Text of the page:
Michigan’s Rock and Roll Legends Hall of Fame may have finally found its forever home within the walls of the Bay County Historical Museum.
The museum, 321 Washington Ave., hosts the Michigan Rock and Roll Legends Hall of Fame as a permanent, living, interactive exhibit. Curator and board member Gary Johnson is spearheading the exhibit, which will showcase Michigan’s entire rock and roll history with a strong local focus.
The exhibits inside the Hall of Fame date back to the earliest days of rock and roll history.
“Obviously, you can’t have it all, but a few cool spots, starting with the formation of Fortune Records in Detroit,” Johnson says.
Gary JohnsonShaking up sounds with artists ranging from Del Shannon, Bob Seger and the MC5 to ? and The Mysterians, Madonna and the Bay City Rollers, Johnson believes the Michigan rock timeline filtered through this one-of-a-kind record label in 1946.
“Fortune was one of the real first labels. They were very important in bringing in country artists and blues artists and eventually blending into rock and roll.
In addition to visiting the exhibition, music lovers can visit the museum every second Saturday of the month for special presentations. The first took place on March 12 for the official opening.
The plan is to display local and statewide artists in regular rotation, keeping it fresh and updated. Johnson has expressed the range, pace and breadth of his Michigan music history podcast since February 2021.
At the March 12 Hall of Fame inauguration, Johnson introduced Frankie Lymon’s Tombstone Blues. Dennis Loren was at the opening and will also be featured in the museum.
Loren started in 1967 in San Francisco.
“His first posters were of Muddy Waters and Jimi Hendrix. He created this awesome poster (for the museum and) I was shocked and had no idea he was going to do this. He will make 13×19 copies to autograph.
Johnson did not forget local history when curating exhibits.
“There’s a really big Bay City and Bay County focus in the display,” he notes. “People who walk in there thinking it’s going to be all Bob Seger and so on and so on are going to be surprised.”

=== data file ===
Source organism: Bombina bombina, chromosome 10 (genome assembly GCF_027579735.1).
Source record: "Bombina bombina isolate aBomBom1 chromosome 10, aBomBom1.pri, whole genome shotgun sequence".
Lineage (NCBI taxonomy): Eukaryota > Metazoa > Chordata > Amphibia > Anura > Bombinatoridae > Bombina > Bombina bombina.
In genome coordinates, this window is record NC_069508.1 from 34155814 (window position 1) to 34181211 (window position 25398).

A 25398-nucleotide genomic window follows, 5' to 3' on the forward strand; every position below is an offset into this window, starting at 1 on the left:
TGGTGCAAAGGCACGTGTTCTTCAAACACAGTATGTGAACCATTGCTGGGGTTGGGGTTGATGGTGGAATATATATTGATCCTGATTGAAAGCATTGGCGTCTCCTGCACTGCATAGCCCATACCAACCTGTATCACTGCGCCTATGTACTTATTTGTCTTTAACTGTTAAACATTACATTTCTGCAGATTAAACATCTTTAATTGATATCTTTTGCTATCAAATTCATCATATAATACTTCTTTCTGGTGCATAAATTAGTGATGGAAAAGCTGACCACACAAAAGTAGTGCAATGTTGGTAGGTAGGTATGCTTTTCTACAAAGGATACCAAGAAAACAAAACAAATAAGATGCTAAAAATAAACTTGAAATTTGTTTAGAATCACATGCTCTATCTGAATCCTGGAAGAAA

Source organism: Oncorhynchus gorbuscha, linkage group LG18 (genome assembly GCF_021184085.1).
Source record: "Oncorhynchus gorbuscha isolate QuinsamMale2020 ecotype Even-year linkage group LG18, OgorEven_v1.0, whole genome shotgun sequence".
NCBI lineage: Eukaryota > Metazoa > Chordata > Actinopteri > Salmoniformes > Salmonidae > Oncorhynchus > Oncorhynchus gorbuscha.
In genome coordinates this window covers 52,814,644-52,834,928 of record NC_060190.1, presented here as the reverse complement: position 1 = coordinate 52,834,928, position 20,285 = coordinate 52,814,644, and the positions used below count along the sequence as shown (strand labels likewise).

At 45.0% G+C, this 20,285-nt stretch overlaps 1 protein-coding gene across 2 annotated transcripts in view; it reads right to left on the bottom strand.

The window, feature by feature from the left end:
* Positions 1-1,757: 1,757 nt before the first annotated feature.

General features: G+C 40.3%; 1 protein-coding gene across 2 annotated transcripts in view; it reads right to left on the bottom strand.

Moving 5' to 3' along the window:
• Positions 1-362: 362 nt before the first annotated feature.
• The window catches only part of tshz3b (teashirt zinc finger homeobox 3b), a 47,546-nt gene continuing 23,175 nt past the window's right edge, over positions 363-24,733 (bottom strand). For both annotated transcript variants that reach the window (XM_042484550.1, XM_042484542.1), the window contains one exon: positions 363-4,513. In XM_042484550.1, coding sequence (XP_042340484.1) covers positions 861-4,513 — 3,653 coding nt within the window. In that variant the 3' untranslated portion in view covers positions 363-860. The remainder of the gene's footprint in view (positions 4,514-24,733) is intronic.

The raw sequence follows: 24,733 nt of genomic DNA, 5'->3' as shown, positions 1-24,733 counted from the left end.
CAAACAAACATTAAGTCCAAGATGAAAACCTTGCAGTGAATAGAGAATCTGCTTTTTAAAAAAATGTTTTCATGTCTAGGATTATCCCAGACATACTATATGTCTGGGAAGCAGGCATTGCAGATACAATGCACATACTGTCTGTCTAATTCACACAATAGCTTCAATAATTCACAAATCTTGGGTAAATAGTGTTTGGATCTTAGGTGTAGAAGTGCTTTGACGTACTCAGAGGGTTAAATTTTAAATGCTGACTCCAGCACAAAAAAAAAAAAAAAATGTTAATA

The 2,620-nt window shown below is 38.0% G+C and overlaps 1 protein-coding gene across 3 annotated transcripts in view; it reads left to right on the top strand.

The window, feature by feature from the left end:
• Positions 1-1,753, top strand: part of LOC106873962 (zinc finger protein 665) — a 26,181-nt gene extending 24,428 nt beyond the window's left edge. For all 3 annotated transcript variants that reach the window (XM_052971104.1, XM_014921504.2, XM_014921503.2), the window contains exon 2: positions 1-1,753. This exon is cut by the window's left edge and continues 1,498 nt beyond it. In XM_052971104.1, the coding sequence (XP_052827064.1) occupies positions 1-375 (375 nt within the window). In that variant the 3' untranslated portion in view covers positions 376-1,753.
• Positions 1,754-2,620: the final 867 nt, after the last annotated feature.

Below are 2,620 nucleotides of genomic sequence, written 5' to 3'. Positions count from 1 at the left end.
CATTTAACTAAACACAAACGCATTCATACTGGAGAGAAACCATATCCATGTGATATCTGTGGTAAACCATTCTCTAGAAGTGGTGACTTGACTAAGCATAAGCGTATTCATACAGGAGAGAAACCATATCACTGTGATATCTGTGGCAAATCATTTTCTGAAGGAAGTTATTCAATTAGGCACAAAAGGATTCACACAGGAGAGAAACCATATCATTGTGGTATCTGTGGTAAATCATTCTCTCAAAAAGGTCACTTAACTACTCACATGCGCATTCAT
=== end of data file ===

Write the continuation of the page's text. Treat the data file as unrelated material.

The beginnings of the Hall of Fame
The museum started as a single online entity. His second home was inside the old Bay City Motor Company in downtown Bay City. When the classic car maker ran into legal trouble, Johnson enlisted the help of Scott Causley of Scotty’s Sandbar, 1201 Evergreen Drive.
“Scott Causley had not only helped me get things off the wall, he also suggested Scotty’s Sandbar as a place where we could put the display.”
In typical rock fashion, this is when Johnson found himself at a crossroads.
“I’m on the museum’s board and I talked about the problems I had,” he recalls. “Mike Bacigalupo asked me if I would be interested in mounting the exhibit at the Bay County Historical Museum. (Bacigalupo) didn’t even realize it was at Scotty’s then. It gave me pause.
Moving into the museum created the opportunity to grow, which gave Johnson a decision to make.
“I had never done anything like this before. The big question is, could I get enough material to fill the gallery and make it interesting for people to want to come in? I decided to If I fail, well, at least I got down swinging.
Scotty’s Sandbar will remain a secondary location.
What to expect inside the Hall of Fame
The large downtown historical museum element fell into Johnson’s lap just after he decided to expand downtown.
“No sooner had I signed up than I received an email telling me that Frankie Lymon’s headstone was now in someone’s garden, in their flower garden.”
Lymon’s music was the precursor to what much of the Motown sound was based on.